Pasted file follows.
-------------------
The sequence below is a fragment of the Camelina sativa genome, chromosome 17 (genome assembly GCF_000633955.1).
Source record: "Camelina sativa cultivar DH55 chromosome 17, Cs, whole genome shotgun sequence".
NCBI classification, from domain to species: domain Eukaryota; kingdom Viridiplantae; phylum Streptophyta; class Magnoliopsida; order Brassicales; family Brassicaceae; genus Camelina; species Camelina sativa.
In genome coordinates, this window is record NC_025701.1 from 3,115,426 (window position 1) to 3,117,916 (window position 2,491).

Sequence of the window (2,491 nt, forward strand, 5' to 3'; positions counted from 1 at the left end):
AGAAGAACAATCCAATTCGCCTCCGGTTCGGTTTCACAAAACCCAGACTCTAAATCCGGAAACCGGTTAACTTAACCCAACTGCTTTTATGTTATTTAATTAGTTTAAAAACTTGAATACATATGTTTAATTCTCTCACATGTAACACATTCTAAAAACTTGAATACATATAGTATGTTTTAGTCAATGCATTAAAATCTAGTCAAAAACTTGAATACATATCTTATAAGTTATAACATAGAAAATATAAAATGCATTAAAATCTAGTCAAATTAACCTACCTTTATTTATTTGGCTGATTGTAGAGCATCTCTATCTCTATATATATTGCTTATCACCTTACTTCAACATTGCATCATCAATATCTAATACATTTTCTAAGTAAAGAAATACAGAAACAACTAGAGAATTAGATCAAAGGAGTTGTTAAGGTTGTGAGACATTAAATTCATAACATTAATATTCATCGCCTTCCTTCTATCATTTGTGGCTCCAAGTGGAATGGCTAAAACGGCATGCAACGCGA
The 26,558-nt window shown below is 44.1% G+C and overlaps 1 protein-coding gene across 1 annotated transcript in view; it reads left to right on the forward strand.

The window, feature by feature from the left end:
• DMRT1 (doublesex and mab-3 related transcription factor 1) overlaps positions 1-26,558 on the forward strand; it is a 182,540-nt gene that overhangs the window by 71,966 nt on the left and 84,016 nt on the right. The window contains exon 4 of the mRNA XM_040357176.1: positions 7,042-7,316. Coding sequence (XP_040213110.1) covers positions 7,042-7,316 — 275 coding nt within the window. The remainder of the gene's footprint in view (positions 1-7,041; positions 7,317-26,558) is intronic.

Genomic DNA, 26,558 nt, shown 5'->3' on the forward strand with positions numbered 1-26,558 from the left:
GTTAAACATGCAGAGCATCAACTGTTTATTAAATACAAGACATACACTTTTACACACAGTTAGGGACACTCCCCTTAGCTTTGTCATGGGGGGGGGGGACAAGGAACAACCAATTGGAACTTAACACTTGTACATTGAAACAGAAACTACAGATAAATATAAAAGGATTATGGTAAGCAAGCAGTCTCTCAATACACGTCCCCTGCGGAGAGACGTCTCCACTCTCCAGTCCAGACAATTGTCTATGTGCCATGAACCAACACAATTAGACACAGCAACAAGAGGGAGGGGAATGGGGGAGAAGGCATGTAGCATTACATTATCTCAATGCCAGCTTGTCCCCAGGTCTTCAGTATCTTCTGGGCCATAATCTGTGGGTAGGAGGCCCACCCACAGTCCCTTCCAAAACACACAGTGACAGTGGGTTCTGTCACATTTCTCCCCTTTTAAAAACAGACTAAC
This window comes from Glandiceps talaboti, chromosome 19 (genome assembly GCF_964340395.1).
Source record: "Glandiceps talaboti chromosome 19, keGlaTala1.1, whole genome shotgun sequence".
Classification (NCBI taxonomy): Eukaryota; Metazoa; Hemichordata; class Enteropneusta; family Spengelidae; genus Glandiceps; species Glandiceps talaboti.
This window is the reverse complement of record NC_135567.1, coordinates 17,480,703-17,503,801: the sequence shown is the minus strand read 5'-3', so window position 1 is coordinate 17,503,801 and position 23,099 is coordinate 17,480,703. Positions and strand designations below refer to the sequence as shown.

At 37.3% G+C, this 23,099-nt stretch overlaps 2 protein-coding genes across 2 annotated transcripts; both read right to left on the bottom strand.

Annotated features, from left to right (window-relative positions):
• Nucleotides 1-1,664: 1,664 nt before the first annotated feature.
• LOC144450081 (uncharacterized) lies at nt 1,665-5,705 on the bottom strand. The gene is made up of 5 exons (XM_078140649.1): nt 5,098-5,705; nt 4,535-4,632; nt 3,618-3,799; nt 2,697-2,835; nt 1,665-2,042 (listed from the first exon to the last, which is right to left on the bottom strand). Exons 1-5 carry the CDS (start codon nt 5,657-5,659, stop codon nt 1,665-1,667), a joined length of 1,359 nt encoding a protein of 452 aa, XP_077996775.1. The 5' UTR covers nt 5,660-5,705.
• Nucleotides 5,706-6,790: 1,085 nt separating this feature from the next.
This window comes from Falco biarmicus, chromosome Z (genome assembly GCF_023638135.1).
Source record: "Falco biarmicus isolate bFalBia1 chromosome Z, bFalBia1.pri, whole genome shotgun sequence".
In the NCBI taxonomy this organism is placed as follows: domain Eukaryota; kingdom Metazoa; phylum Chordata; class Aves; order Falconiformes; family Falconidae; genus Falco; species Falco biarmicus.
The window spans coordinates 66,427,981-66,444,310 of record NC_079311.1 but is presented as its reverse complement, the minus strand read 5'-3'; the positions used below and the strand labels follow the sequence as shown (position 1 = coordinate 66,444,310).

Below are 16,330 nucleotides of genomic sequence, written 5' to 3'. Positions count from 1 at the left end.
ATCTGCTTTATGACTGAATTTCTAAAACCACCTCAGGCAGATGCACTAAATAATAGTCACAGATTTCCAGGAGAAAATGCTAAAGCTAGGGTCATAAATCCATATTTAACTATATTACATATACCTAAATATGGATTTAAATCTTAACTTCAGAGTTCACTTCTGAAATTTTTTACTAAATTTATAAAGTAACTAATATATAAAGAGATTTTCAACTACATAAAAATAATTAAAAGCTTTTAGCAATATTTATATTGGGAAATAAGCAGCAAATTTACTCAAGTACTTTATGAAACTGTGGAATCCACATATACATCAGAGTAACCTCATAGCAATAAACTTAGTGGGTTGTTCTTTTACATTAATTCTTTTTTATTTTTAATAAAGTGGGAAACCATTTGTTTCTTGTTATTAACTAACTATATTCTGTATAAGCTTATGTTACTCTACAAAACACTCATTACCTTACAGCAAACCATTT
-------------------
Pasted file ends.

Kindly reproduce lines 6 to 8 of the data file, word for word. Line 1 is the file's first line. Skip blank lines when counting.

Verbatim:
AGAAGAACAATCCAATTCGCCTCCGGTTCGGTTTCACAAAACCCAGACTCTAAATCCGGAAACCGGTTAACTTAACCCAACTGCTTTTATGTTATTTAATTAGTTTAAAAACTTGAATACATATGTTTAATTCTCTCACATGTAACACATTCTAAAAACTTGAATACATATAGTATGTTTTAGTCAATGCATTAAAATCTAGTCAAAAACTTGAATACATATCTTATAAGTTATAACATAGAAAATATAAAATGCATTAAAATCTAGTCAAATTAACCTACCTTTATTTATTTGGCTGATTGTAGAGCATCTCTATCTCTATATATATTGCTTATCACCTTACTTCAACATTGCATCATCAATATCTAATACATTTTCTAAGTAAAGAAATACAGAAACAACTAGAGAATTAGATCAAAGGAGTTGTTAAGGTTGTGAGACATTAAATTCATAACATTAATATTCATCGCCTTCCTTCTATCATTTGTGGCTCCAAGTGGAATGGCTAAAACGGCATGCAACGCGA
The 26,558-nt window shown below is 44.1% G+C and overlaps 1 protein-coding gene across 1 annotated transcript in view; it reads left to right on the forward strand.

The window, feature by feature from the left end: